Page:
A defaulted copy assignment operator for class is defined as deleted if any of the following is true:

  • has a non-static data member of non-class type (or array thereof) that is const;
  • has a non-static data member of a reference type;
  • has a non-static data member or a direct or virtual base class that cannot be copy-assigned (overload resolution for the copy assignment fails, or selects a deleted or inaccessible function);
  • is a union-like class, and has a variant member whose corresponding assignment operator is non-trivial.

[edit]Trivial copy assignment operator

The copy assignment operator for class is trivial if all of the following is true:

  • it is not user-provided (meaning, it is implicitly-defined or defaulted) , , and if it is defaulted, its signature is the same as implicitly-defined(until C++14);
  • has no virtual member functions;
  • has no virtual base classes;
  • the copy assignment operator selected for every direct base of is trivial;
  • the copy assignment operator selected for every non-static class type (or array of class type) member of is trivial;
  • has no non-static data members of volatile-qualified type.
(since C++14)

A trivial copy assignment operator makes a copy of the object representation as if by std::memmove. All data types compatible with the C language (POD types) are trivially copy-assignable.

[edit]Implicitly-defined copy assignment operator

If the implicitly-declared copy assignment operator is neither deleted nor trivial, it is defined (that is, a function body is generated and compiled) by the compiler if odr-used. For union types, the implicitly-defined copy assignment copies the object representation (as by std::memmove). For non-union class types (class and struct), the operator performs member-wise copy assignment of the object's bases and non-static members, in their initialization order, using built-in assignment for the scalars and copy assignment operator for class types.

The generation of the implicitly-defined copy assignment operator is deprecated(since C++11) if has a user-declared destructor or user-declared copy constructor.


If both copy and move assignment operators are provided, overload resolution selects the move assignment if the argument is an rvalue (either a prvalue such as a nameless temporary or an xvalue such as the result of std::move), and selects the copy assignment if the argument is an lvalue (named object or a function/operator returning lvalue reference). If only the copy assignment is provided, all argument categories select it (as long as it takes its argument by value or as reference to const, since rvalues can bind to const references), which makes copy assignment the fallback for move assignment, when move is unavailable.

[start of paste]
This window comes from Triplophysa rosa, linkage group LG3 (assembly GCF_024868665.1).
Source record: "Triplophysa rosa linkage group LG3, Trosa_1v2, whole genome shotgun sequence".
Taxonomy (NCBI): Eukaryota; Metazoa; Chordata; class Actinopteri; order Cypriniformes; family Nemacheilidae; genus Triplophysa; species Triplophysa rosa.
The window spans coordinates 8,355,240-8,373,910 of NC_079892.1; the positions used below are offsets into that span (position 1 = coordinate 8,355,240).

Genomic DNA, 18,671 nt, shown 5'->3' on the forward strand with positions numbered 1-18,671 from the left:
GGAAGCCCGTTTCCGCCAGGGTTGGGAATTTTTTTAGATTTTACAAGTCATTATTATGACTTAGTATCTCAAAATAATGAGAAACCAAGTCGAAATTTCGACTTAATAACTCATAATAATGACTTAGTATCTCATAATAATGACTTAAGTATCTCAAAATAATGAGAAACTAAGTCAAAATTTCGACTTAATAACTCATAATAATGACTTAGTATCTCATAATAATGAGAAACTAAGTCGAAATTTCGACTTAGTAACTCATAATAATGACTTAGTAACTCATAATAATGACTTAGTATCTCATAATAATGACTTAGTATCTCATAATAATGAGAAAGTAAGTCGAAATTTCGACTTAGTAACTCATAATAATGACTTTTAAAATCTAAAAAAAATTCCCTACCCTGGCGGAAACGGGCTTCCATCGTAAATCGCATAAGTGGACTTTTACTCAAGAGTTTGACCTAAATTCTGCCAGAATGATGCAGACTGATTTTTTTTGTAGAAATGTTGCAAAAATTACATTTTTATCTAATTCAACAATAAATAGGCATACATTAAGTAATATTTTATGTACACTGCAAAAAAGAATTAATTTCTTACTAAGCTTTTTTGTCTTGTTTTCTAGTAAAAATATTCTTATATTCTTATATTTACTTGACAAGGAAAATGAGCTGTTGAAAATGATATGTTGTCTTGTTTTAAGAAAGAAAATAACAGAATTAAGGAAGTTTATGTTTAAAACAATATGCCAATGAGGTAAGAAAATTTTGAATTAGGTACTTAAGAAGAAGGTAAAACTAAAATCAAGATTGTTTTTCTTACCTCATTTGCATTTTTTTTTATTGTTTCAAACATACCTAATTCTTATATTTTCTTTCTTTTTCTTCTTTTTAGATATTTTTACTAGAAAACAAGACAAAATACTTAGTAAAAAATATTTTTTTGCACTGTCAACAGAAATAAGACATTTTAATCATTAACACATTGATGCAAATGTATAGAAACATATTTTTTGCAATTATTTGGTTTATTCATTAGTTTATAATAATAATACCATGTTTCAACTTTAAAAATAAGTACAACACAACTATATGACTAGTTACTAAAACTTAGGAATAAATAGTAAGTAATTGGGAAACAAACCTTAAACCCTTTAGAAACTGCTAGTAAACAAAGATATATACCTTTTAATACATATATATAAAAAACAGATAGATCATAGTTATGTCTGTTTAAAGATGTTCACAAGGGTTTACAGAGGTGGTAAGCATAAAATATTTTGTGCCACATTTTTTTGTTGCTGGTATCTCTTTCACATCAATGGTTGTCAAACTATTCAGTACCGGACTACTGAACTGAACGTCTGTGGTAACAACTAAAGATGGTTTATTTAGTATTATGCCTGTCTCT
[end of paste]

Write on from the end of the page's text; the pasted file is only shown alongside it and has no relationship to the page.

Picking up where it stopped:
It is unspecified whether virtual base class subobjects that are accessible through more than one path in the inheritance lattice, are assigned more than once by the implicitly-defined copy assignment operator (same applies to move assignment).

See assignment operator overloading for additional detail on the expected behavior of a user-defined copy-assignment operator.


Run this code


#include <iostream>#include <memory>#include <string>#include <algorithm>   struct A {int n;std::string s1;// user-defined copy assignment, copy-and-swap form A& operator=(A other){std::cout<<"copy assignment of A\n";std::swap(n, other.n);std::swap(s1, other.s1);return*this;}};   struct B : A {std::string s2;// implicitly-defined copy assignment};   struct C {std::unique_ptr<int[]> data;std::size_t size;// non-copy-and-swap assignment C& operator=(const C& other){// check for self-assignmentif(&other == this)return*this;// reuse storage when possibleif(size != other.size){ data.reset(new int[other.size]); size = other.size;}std::copy(&[0], &[0]+ size, &data[0]);return*this;}// note: copy-and-swap would always cause a reallocation};   int main(){ A a1, a2;std::cout<<"a1 = a2 calls "; a1 = a2;// user-defined copy assignment   B b1, b2; b2.s1="foo"; b2.s2="bar";std::cout<<"b1 = b2 calls "; b1 = b2;// implicitly-defined copy assignmentstd::cout<<"b1.s1 = "<< b1.s1<<" b1.s2 = "<< b1.s2<<'\n';}
a1 = a2 calls copy assignment of A b1 = b2 calls copy assignment of A b1.s1 = foo b1.s2 = bar

[edit]Defect reports

The following behavior-changing defect reports were applied retroactively to previously published C++ standards.

DR Applied to Behavior as published Correct behavior
CWG 2171 C++14 operator=(X&)=default was non-trivial made trivial